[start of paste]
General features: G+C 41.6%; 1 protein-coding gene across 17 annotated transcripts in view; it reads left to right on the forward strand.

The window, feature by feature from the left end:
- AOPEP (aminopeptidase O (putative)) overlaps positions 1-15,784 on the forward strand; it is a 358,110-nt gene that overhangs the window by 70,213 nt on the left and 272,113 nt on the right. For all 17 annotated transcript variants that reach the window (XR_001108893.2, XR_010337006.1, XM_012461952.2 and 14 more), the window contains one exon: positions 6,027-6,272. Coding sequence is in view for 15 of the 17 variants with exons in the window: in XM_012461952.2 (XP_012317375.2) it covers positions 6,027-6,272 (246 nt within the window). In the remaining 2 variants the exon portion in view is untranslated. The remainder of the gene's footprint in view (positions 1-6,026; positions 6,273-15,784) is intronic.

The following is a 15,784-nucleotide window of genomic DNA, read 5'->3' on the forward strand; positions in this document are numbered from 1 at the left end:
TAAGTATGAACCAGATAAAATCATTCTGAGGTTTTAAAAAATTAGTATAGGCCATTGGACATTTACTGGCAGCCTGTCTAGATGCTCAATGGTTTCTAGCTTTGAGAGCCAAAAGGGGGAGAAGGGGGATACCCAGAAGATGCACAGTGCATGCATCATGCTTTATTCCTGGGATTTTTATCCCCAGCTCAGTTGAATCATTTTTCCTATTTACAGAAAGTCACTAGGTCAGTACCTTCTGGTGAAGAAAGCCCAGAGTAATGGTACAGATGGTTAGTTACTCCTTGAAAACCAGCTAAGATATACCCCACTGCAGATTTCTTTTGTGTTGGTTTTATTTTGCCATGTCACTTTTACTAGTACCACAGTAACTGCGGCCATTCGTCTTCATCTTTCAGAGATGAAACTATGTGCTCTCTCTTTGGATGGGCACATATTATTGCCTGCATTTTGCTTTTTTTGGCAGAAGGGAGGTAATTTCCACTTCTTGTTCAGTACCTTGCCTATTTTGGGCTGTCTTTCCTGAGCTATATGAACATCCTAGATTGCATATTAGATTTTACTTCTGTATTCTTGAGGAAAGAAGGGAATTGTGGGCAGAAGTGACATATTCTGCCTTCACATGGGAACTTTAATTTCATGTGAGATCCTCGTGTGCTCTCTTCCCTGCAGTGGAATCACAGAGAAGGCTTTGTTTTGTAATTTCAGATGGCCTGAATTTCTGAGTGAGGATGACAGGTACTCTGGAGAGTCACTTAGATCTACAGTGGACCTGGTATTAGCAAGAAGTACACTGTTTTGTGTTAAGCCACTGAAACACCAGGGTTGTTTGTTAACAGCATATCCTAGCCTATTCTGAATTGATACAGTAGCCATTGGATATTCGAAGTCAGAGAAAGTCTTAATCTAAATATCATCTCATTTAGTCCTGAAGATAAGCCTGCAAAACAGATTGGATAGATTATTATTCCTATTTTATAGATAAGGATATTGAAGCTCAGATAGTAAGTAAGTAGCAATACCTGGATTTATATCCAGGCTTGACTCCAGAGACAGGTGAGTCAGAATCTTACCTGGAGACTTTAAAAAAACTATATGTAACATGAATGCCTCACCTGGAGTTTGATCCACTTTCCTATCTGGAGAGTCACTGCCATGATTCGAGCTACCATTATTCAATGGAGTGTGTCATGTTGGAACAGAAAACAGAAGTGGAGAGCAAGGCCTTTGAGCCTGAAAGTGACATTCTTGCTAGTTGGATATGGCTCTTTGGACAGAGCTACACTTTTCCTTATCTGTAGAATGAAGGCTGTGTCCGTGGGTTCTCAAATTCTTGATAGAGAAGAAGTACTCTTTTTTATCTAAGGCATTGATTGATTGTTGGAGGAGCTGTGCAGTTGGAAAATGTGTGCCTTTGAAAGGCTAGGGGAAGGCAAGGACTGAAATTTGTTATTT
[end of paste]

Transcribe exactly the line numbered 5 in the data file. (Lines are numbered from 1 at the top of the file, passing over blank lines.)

TAAGTATGAACCAGATAAAATCATTCTGAGGTTTTAAAAAATTAGTATAGGCCATTGGACATTTACTGGCAGCCTGTCTAGATGCTCAATGGTTTCTAGCTTTGAGAGCCAAAAGGGGGAGAAGGGGGATACCCAGAAGATGCACAGTGCATGCATCATGCTTTATTCCTGGGATTTTTATCCCCAGCTCAGTTGAATCATTTTTCCTATTTACAGAAAGTCACTAGGTCAGTACCTTCTGGTGAAGAAAGCCCAGAGTAATGGTACAGATGGTTAGTTACTCCTTGAAAACCAGCTAAGATATACCCCACTGCAGATTTCTTTTGTGTTGGTTTTATTTTGCCATGTCACTTTTACTAGTACCACAGTAACTGCGGCCATTCGTCTTCATCTTTCAGAGATGAAACTATGTGCTCTCTCTTTGGATGGGCACATATTATTGCCTGCATTTTGCTTTTTTTGGCAGAAGGGAGGTAATTTCCACTTCTTGTTCAGTACCTTGCCTATTTTGGGCTGTCTTTCCTGAGCTATATGAACATCCTAGATTGCATATTAGATTTTACTTCTGTATTCTTGAGGAAAGAAGGGAATTGTGGGCAGAAGTGACATATTCTGCCTTCACATGGGAACTTTAATTTCATGTGAGATCCTCGTGTGCTCTCTTCCCTGCAGTGGAATCACAGAGAAGGCTTTGTTTTGTAATTTCAGATGGCCTGAATTTCTGAGTGAGGATGACAGGTACTCTGGAGAGTCACTTAGATCTACAGTGGACCTGGTATTAGCAAGAAGTACACTGTTTTGTGTTAAGCCACTGAAACACCAGGGTTGTTTGTTAACAGCATATCCTAGCCTATTCTGAATTGATACAGTAGCCATTGGATATTCGAAGTCAGAGAAAGTCTTAATCTAAATATCATCTCATTTAGTCCTGAAGATAAGCCTGCAAAACAGATTGGATAGATTATTATTCCTATTTTATAGATAAGGATATTGAAGCTCAGATAGTAAGTAAGTAGCAATACCTGGATTTATATCCAGGCTTGACTCCAGAGACAGGTGAGTCAGAATCTTACCTGGAGACTTTAAAAAAACTATATGTAACATGAATGCCTCACCTGGAGTTTGATCCACTTTCCTATCTGGAGAGTCACTGCCATGATTCGAGCTACCATTATTCAATGGAGTGTGTCATGTTGGAACAGAAAACAGAAGTGGAGAGCAAGGCCTTTGAGCCTGAAAGTGACATTCTTGCTAGTTGGATATGGCTCTTTGGACAGAGCTACACTTTTCCTTATCTGTAGAATGAAGGCTGTGTCCGTGGGTTCTCAAATTCTTGATAGAGAAGAAGTACTCTTTTTTATCTAAGGCATTGATTGATTGTTGGAGGAGCTGTGCAGTTGGAAAATGTGTGCCTTTGAAAGGCTAGGGGAAGGCAAGGACTGAAATTTGTTATTT